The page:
I do agree that it has impact on real marriages. Which is why I don’t think we can afford to not talk about it. And we definitely need to include men in the conversation.

  • Christie

    I totally agree with your assessment of the writing. Just plain horrible. If all it takes for a book to become a sensational bestseller is to throw in “forbidden” words like cock and pussy, then we could be bazillionaires. I actually think that the story is much of the same old story – inexperienced girl meets and falls for a hunky, rich guy who is “flawed” in some way and afraid of commitment. She wants more, he wants sex. I can’t help thinking that because of Ana’s inexperience it’s not that she really wants the sex, it’s just that she wants to be wanted. Obviously, I didn’t enjoy the book. I do agree with you, however, that it’s popularity might says something about women’s desire to regain control of their own sexuality, but the borderline abuse in Fifty Shades sadly puts us right back in the position we were before as the cultural and sexual submissive.

    • Alise Wright

      Yeah, the whole sub/dom thing is troubling. I don’t mind play, but when it’s an obsession, it’s really problematic. Believe me – I’m in no way advocating these books!

  • Judy5cents

    I’d never even heard of this book until one of the sweet old ladies in my Board of Elections training class told me her book club was reading it. Then suddenly it seemed like I couldn’t get away from it. It was every where. I even considered reading it to see what all the fuss was about, as I did with “The Da Vinci Code” and “The Bridges of Madison County.” But I came to my senses, as life’s too short to read bad books.  This isn’t the first poorly written book about sex to become wildly successful. And it won’t be the last.

  • Sarah Moon


    I will never read 50 Shades of Grey (I’ll stick to smutty Torchwood fanfiction, thanks :P), but some of the responses to it I found odd. No one was discussing whether or not consent was present or how such terrible writing became such a sensation….

    It was like all the critiques were, “Why are women reading this? Since when do women like porn?”

    • Alise Wright

      Right??? First duh. Women have been reading erotica since forever. Though I don’t know that it’s been so crazy popular like this one.

      But yeah. The inability to see women as sexual creatures with desire is just really unfortunate. And harmful to EVERYONE. I think a lot more people would find a lot more happiness if they would just let women enjoy sex.

      • Hilary Lambert

        I was thinking the same about the 50 Shades phenomenon, haven’t women always read smutty romance novels? How is this any different?? But, I’ve never read any books with Fabio on the cover and don’t plan on reading 50 so I guess that’s why I don’t qualify to answer these questions. Not that I’m against reading these types of novels, I would definitely read a book with intense sexual situations if it were any good. I don’t want to read a book just for the sex. 

  • sweetpea

    Thanks for writing a response.  I’m also the type to read hyped up books just to see what the hype is about but…I think I’m gonna pass on this one.  Time better spent reading more quality fiction.  But I’ll be keeping my eyes peeled for conversation surrounding.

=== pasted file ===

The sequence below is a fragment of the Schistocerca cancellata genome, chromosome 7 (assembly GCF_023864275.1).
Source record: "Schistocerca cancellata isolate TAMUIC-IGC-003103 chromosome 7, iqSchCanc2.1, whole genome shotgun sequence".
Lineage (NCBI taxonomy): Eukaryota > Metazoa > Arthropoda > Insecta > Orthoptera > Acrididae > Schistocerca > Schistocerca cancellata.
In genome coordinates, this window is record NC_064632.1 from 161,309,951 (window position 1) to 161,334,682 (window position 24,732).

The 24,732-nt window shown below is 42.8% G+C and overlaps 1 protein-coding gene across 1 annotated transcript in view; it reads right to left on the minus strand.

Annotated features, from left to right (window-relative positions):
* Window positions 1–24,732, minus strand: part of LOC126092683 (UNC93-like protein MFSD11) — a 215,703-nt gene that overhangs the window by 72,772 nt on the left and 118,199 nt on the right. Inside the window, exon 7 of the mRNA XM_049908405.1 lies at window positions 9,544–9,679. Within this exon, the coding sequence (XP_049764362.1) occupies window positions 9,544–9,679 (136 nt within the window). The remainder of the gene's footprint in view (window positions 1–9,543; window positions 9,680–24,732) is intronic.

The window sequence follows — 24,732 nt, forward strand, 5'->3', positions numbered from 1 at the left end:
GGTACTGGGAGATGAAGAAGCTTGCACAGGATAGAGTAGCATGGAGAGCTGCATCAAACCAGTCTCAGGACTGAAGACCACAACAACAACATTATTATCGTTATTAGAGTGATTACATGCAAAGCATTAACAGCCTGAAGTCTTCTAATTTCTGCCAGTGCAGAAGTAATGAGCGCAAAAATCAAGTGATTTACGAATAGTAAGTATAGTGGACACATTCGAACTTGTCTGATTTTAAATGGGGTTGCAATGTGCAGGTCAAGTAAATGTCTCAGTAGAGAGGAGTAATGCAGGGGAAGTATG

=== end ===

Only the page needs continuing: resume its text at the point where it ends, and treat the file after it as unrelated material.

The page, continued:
• Stephanie Sikorski

    “Heck, I judge me” …. great line! Found you from Sunday Superlatives. I wrote about 50 Shades too. Here’s my take

  • Donotdisturbblog

    I have many thoughts and opinions about this subject.  In short, women wanting to be free to express their own sexual desires in the same way men have been afforded to over the years is not the answer.   I believe there is great freedom to recognize our sexuality and to enjoy it but I am not sure we should take any cues from men as to how to do this.  Not sure it has historically worked in their favor to truly experience what I would describe as great sex.

    I did however want to share a good article that I think some of your readers may be interested in.  The article talks about how to approach sex with your husband when you just want to be taken.  It is written from a Christian perspective.

    • Alise Wright

      I don’t think any of us, men or women, should be pigeon-holed into a particular sexual role. You won’t see me advocating for women to behave like men because I don’t think any of us have one single way to approach sex.
      I just can’t read a story like Ruth & Boaz, or the Shulamite woman & Solomon and come away with the idea that women aren’t perfectly capable of being the ones who pursue sexual enjoyment. The standard story for women & men (both in and out of the Church) has been very one-dimensional. I do not (!!!!) endorse the message of 50 Shades, but I think its popularity speaks to a longing for something more than women have been feeling for a long time.

  • Jenn

    Great perspective. I agree, I read it as well just to figure out why it is so dominant in my demographic. How can something so poorly written, with such a lame plot be such a sensation. I think it appeals as well to our desire to “fix things”. To be able to draw someone out of their hurt and pain and heal them. 

  • Janet Oberholtzer

    Really late on this one… but the one thing that annoyed me in all the  50 Shades books* is the use of the phrase “because I can”. At times I thought it was funny, but at other times it made me doubt my very existence. 
    *Yes, I read them all, I’m an avid reader and a writer who is curious why the heck they are so popular, what can I say?